The UN further calls, recognizing that transitioning to a net-zero world is easier said than done, “for nothing less than a complete transformation of how we produce, consume, and move about. The energy sector is the source of around three-quarters of greenhouse gas emissions today and holds the key to averting the worst effects of climate change. Replacing polluting coal, gas and oil-fired power with energy from renewable sources, such as wind or solar, would dramatically reduce carbon emissions.”
The UN, among other multi-lateral development institutions, leads a growing coalition of countries, cities, businesses and other institutions are pledging to get to net-zero emissions. It has reported that “more than 70 countries, including the biggest polluters—China, the United States, and the European Union—have set a net-zero target, covering about 76% of global emissions. Over 1,200 companies have put in place science-based targets in line with net zero, and more than 1000 cities, over 1000 educational institutions, and over 400 financial institutions have joined the Race to Zero, pledging to take rigorous, immediate action to halve global emissions by 2030.”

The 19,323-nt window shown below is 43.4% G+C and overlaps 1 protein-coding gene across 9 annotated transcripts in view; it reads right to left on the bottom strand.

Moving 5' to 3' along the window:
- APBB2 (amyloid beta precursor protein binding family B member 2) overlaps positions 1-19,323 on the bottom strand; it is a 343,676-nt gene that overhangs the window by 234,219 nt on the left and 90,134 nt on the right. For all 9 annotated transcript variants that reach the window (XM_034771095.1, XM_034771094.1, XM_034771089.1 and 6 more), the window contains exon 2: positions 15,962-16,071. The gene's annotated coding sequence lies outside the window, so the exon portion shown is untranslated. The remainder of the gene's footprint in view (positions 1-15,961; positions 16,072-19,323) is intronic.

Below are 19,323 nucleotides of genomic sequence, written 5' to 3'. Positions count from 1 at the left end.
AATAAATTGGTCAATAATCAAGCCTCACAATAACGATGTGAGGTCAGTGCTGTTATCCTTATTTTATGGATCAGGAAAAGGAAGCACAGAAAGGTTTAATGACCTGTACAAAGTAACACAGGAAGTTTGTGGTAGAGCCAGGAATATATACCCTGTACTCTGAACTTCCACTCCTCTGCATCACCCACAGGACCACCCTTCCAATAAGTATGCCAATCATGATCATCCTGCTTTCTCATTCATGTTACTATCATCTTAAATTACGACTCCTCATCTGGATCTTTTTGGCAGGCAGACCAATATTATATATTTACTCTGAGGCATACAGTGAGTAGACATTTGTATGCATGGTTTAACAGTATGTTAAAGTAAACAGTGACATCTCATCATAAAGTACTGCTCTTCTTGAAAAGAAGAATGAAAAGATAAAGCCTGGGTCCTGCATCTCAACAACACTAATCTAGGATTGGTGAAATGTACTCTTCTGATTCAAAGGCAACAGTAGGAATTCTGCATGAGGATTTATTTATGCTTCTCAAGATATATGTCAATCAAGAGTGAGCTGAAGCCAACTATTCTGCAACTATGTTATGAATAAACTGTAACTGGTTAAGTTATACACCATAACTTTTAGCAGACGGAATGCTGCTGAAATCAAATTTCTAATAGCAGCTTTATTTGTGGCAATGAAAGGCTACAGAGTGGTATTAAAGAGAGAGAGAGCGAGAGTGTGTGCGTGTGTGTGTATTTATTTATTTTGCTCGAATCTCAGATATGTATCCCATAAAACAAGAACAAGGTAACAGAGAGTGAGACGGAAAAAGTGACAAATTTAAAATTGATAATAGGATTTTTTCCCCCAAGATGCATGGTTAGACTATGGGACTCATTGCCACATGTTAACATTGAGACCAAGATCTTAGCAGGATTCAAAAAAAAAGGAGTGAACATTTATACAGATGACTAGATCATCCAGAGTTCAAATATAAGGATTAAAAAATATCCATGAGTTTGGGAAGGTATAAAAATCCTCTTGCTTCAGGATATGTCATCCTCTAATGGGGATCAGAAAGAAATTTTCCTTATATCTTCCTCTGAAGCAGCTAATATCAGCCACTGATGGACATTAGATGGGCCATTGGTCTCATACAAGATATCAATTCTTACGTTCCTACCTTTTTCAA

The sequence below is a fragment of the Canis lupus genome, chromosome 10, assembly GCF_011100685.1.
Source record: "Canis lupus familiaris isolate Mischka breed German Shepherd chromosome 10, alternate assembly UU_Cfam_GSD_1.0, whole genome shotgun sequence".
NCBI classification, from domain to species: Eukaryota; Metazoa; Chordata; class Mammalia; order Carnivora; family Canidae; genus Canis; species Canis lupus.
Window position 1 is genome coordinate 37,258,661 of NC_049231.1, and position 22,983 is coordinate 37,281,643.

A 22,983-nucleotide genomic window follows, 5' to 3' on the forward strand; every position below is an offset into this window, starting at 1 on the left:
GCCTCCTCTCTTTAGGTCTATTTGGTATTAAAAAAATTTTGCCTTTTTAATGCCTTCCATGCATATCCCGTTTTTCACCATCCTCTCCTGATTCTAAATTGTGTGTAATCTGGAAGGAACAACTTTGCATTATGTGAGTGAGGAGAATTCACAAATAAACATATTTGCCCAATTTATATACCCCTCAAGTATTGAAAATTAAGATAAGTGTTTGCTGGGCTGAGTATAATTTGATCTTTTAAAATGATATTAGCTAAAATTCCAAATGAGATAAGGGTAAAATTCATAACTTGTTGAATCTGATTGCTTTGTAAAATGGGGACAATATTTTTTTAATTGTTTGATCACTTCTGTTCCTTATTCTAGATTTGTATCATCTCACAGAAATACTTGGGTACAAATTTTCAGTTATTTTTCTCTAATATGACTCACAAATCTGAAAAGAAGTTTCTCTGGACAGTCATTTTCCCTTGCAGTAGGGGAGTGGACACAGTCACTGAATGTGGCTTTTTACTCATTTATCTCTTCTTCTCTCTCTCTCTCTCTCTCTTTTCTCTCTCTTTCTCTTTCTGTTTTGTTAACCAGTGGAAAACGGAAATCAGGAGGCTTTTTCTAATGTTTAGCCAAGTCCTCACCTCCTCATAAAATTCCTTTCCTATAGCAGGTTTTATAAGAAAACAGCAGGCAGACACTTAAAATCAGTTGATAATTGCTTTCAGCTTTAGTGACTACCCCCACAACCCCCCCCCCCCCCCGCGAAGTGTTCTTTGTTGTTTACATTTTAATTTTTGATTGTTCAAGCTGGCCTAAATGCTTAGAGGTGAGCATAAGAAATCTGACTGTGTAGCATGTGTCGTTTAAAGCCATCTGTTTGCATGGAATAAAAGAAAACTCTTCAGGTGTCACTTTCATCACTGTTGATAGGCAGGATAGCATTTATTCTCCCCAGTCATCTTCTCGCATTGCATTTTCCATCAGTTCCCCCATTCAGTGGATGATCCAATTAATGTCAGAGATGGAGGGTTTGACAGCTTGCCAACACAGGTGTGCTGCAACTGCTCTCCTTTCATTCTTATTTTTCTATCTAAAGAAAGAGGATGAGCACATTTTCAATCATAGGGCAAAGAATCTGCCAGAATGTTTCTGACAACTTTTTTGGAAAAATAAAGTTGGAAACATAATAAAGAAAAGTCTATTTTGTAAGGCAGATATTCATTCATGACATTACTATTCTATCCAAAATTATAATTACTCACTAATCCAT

But turning commitments into action is a challenge. In a report, the UN acknowledges that “the growth in net-zero pledges has been accompanied by a proliferation of criteria with varying levels of robustness. To develop stronger and clearer standards for net-zero emissions pledges by non-State entities such as businesses, investors, cities and regions, and speed up their implementation, UN Secretary-General António Guterres in March 2022 established a High-Level Expert Group on the Net-Zero Emissions Commitments of Non-State Entities. The Expert Group will make recommendations before the end of the year.”